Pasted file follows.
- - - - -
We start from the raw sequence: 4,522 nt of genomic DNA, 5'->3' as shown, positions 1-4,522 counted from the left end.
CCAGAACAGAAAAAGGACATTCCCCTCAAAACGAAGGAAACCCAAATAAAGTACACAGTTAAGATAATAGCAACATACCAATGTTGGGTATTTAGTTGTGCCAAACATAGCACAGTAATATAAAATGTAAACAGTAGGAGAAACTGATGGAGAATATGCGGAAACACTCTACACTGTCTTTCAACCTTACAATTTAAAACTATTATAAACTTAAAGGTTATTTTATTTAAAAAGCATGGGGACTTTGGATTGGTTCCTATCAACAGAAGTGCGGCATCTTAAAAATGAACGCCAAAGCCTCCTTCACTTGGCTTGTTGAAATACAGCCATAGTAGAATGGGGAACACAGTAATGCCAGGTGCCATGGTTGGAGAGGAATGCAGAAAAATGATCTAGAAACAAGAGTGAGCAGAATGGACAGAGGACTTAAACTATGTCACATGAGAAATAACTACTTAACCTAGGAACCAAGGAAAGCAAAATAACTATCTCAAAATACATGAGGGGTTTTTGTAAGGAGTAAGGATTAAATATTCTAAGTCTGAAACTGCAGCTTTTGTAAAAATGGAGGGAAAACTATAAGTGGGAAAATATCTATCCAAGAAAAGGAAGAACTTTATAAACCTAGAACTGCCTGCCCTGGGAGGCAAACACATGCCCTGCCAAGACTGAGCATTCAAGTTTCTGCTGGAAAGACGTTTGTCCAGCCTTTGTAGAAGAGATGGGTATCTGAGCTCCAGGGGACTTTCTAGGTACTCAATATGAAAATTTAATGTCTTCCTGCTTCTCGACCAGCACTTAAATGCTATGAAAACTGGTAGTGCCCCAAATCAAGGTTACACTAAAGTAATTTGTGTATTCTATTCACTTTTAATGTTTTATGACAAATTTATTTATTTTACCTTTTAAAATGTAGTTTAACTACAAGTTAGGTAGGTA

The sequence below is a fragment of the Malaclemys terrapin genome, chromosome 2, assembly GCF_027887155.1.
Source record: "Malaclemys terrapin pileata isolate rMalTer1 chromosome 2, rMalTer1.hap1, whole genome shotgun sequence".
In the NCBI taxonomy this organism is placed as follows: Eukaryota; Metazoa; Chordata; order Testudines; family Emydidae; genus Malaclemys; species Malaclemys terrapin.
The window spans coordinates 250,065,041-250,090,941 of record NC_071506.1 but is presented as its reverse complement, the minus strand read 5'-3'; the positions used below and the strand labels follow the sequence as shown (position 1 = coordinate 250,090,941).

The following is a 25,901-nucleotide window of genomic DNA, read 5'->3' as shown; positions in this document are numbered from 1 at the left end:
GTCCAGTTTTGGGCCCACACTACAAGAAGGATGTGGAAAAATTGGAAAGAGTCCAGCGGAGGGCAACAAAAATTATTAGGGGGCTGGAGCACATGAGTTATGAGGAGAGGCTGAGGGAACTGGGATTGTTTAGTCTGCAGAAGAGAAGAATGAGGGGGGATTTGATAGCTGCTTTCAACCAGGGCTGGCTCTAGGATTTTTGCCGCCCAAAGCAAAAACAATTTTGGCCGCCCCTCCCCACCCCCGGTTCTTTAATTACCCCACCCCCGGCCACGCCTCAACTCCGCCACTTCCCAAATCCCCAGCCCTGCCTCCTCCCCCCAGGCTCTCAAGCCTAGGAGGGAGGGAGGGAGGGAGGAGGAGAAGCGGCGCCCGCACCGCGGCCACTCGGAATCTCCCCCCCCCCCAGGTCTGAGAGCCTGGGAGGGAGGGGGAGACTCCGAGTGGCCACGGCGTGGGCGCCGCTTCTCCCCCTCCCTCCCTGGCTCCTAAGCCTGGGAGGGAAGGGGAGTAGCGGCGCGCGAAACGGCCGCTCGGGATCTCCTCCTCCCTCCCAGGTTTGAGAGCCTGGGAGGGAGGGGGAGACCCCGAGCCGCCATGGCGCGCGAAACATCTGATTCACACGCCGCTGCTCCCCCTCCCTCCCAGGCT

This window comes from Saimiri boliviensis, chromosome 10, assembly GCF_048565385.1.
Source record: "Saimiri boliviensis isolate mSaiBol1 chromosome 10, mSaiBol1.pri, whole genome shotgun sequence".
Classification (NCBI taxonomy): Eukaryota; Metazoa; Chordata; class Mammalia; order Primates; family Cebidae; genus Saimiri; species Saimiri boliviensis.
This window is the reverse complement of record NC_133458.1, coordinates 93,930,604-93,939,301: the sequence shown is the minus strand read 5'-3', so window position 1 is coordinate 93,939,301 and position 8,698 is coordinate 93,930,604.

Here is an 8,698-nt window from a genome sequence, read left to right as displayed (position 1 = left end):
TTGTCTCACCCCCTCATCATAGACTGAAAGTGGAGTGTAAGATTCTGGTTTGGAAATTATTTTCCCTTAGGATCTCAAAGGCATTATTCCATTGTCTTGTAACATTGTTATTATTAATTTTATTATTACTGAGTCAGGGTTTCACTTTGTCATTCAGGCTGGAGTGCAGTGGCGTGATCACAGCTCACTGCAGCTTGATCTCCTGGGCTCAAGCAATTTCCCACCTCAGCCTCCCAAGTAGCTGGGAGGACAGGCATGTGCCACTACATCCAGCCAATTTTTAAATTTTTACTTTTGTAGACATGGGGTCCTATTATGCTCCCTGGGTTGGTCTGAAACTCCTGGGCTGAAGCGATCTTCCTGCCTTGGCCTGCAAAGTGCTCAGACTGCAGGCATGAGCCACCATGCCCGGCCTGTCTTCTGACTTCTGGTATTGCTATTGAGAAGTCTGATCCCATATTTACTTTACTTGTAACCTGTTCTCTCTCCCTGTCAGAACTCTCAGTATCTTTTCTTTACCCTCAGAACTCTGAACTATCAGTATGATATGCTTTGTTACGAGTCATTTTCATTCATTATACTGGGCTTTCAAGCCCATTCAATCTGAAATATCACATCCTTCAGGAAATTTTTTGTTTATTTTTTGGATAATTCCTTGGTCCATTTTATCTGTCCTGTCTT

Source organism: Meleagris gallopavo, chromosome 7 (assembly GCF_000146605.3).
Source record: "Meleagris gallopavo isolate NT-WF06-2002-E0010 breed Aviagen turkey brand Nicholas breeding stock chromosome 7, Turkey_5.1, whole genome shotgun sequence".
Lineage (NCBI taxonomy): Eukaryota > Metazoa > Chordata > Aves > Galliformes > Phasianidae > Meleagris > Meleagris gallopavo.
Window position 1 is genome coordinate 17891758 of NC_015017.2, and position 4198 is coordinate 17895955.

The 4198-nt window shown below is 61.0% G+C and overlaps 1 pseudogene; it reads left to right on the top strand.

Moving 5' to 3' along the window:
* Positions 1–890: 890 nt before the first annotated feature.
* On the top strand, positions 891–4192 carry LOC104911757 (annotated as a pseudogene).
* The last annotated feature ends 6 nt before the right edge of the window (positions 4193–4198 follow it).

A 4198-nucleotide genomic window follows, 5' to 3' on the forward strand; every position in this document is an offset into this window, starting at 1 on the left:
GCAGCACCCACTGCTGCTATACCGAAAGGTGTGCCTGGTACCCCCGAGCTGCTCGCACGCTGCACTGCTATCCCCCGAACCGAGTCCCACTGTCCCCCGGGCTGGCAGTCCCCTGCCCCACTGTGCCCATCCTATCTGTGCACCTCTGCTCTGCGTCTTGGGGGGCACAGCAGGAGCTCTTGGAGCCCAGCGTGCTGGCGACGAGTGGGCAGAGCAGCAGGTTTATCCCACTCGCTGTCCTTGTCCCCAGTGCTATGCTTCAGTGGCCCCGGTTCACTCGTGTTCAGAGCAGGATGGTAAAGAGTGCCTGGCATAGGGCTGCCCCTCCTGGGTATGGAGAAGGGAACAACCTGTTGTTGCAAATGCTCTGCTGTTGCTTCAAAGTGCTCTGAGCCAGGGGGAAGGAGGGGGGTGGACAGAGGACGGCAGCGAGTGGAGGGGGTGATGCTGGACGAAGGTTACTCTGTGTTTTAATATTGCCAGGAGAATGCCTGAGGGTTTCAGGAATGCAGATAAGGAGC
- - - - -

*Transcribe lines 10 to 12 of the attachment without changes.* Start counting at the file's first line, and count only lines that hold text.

Source record: "Saimiri boliviensis isolate mSaiBol1 chromosome 10, mSaiBol1.pri, whole genome shotgun sequence".
Classification (NCBI taxonomy): Eukaryota; Metazoa; Chordata; class Mammalia; order Primates; family Cebidae; genus Saimiri; species Saimiri boliviensis.
This window is the reverse complement of record NC_133458.1, coordinates 93,930,604-93,939,301: the sequence shown is the minus strand read 5'-3', so window position 1 is coordinate 93,939,301 and position 8,698 is coordinate 93,930,604.